brachiopod


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bra·chi·o·pod

 (brā′kē-ə-pŏd′, brăk′ē-)
n.
Any of numerous marine invertebrates of the phylum Brachiopoda, having a shell with two valves of unequal size enclosing an armlike lophophore used for feeding, and including many extinct species commonly found as fossils. Also called lampshell.

[From New Latin Brāchiopoda, phylum name : Latin brācchium, arm; see brachium + New Latin -poda, -pod.]

brach′i·o·pod′ adj.

brachiopod

(ˈbreɪkɪəˌpɒd; ˈbræk-)
n
(Animals) any marine invertebrate animal of the phylum Brachiopoda, having a ciliated feeding organ (lophophore) and a shell consisting of dorsal and ventral valves. Also called: lamp shell See also bryozoan
[C19: from New Latin Brachiopoda; see brachium, -pod]

bra•chi•o•pod

(ˈbreɪ ki əˌpɒd, ˈbræk i-)

n.
any superficially clamlike marine animal of the phylum Brachiopoda, having unequal dorsal and ventral shells enclosing a pair of ciliated food-gathering appendages.
[1830–40; < New Latin Brachiopoda. See brachio-, -pod]

bra·chi·o·pod

(brā′kē-ə-pŏd′)
Any of various invertebrate animals that live in the ocean and resemble clams but are sedentary. Brachiopods have paired upper and lower shells attached to a stalk, and hollow tentacles covered with cilia that sweep food particles into the mouth.
ThesaurusAntonymsRelated WordsSynonymsLegend:
Noun1.brachiopod - marine animal with bivalve shell having a pair of arms bearing tentacles for capturing foodbrachiopod - marine animal with bivalve shell having a pair of arms bearing tentacles for capturing food; found worldwide
invertebrate - any animal lacking a backbone or notochord; the term is not used as a scientific classification
Brachiopoda, phylum Brachiopoda - marine invertebrates that resemble mollusks
Adj.1.brachiopod - of or belonging to the phylum Brachiopoda
References in periodicals archive ?
Criteria Taxa n Size Complex morphology Black coral 135 X X (Antipathes dendrochristos) Flat sponge 4240 X Barrel sponge 2138 X Vase sponge 1167 X Sea pen 9726 X (Subselliflorae) Basket star (Gorgonocephalus eucnemis) 733 X X White-plumed anemone 57 X (Metridium farcimen) Foliose sponge 1259 X Shelf sponge 139 X Gorgonian 27 X (Gorgonacea) Crinoid 174,231 X (Florometra serratissima) Brittle star (Ophiuridae) 207,667 Fragile sea urchin 18,363 (Allocentrotus fragilis) White sea urchin 45,092 (Lytechinus anamesus) Brachiopod 56,924 (Order Terebratulida) Density (no.
Brachiopod fragments have been found in preserved stomach contents of Janassa (Petalodontidae) and Fadenia (Caseodontidae) (Moy-Thomas and Miles, 1971).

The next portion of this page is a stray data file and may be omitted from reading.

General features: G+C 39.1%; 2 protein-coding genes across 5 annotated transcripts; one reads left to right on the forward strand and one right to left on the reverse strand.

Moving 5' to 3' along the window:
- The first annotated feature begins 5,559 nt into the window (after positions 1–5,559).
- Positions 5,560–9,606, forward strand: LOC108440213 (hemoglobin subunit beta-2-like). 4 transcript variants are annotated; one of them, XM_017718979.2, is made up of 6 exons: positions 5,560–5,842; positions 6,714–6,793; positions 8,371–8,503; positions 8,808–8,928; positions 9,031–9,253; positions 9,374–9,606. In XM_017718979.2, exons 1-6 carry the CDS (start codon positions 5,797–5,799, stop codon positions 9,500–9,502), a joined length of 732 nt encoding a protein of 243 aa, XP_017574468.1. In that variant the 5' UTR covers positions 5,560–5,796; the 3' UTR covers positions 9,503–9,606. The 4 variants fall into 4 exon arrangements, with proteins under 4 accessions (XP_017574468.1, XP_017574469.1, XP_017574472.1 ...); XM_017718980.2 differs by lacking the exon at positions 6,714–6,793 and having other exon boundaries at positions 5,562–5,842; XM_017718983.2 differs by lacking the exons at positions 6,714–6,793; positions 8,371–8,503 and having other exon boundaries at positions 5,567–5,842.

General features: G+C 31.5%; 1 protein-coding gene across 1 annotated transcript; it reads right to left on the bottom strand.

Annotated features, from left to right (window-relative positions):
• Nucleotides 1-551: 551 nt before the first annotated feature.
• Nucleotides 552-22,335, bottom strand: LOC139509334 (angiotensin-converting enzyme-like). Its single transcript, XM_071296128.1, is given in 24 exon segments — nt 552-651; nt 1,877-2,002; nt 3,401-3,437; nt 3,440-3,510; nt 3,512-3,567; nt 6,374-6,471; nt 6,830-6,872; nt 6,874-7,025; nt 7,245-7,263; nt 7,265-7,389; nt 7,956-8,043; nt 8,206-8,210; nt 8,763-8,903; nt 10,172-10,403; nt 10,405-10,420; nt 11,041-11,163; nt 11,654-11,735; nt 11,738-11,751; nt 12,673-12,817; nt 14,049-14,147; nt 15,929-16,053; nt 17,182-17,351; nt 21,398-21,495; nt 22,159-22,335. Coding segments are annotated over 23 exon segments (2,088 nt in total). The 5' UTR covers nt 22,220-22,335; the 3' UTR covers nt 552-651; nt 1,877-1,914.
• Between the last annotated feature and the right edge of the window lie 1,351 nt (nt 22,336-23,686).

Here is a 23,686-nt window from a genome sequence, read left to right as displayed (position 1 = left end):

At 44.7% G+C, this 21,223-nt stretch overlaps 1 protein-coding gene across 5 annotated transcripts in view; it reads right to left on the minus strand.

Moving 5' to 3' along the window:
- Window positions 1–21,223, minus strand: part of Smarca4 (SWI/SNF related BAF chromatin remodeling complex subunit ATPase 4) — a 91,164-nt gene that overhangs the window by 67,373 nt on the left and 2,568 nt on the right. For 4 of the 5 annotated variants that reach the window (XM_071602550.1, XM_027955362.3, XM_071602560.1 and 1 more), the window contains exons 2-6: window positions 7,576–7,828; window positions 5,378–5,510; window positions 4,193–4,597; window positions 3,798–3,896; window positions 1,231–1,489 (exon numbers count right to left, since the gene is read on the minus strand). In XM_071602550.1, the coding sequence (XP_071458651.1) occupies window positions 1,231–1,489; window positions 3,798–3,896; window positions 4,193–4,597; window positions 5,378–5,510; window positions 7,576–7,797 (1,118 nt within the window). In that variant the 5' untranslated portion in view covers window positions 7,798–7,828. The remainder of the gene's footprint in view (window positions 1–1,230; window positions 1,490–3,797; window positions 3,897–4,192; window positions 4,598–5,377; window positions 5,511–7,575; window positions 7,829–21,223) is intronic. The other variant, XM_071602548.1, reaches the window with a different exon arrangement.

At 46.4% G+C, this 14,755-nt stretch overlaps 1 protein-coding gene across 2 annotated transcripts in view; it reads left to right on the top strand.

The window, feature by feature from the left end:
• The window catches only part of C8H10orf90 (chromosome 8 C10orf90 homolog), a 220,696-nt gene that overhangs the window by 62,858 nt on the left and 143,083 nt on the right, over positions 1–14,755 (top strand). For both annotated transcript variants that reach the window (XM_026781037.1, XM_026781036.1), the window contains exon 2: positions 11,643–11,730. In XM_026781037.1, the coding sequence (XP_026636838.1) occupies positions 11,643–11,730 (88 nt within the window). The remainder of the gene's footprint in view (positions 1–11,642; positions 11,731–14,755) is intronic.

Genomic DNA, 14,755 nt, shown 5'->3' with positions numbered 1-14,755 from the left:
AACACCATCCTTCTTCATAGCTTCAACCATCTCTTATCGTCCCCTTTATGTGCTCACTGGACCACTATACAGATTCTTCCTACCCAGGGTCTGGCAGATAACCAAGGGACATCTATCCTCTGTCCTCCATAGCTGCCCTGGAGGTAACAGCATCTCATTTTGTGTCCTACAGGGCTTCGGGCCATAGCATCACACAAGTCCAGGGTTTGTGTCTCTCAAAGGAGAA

A contribution to the life-history of the brachiopod Terebratella inconspicua Sowerby.
At this stratigraphic level a very interesting brachiopod fauna occurs that contains, in addition to typical elements of the Guadalupian Maokou Formation such as Unisteges maceus (Ching) and Orthotichia nana (Grabau), typical and common elements of the Lopingian Longtan Formation, such as Cathaysia chonetoides (Chao), Haydenella wenganensis (Huang), Leptodus nobilis (Waagen), Neochonetes substrophomenoides (Huang), Tschernyschewia sinensis Chao, and Tyloplecta yangtzeensis (Chao).
And it gleamed the color of old tusks; it held the spilth of continental seedbed, gastropod and brachiopod and seaworm and sea lily, and vertebrae of stone; and here one night of my late adolescence it made a couch for two recumbent humans, marble-limbed and languid as two figures on the lid of a sarcophagus.
Chaniella, a new lower Tremadocian (Ordovician) brachiopod from northwestern Argentina and its phylogenetic relationships within basal rhynchonelliforms.
In thin sections the AMB 1 facies display a packstone depositional fabric in which the bioclstic components are dominated by the fusulinid forams (24%), brachiopod (14%), bryozoan (10%), bivalve (1%) and echinoderm 1%.
Brachiopod fauna from the peri-Iberian platform system is well-known in the Late Pliensbachian-Toarcian interval.
The recent description of an early Cambrian unmineralized, "soft-shelled" lingulid brachiopod strongly suggests that phoronids evolved from crown-group brachiopods by the loss of a mineralized shell.
The brachiopod genus Liathyrella (Class: Rhynchonellata, Family: Terebratulidae) may be especially interesting in this respect as it has a wide latitudinal distribution with nine species occurring in the Pacific Ocean, Southern Indian Ocean, Atlantic Ocean, and the Southern Ocean, including coastal Antarctica (Jackson, 1918; Peck et al.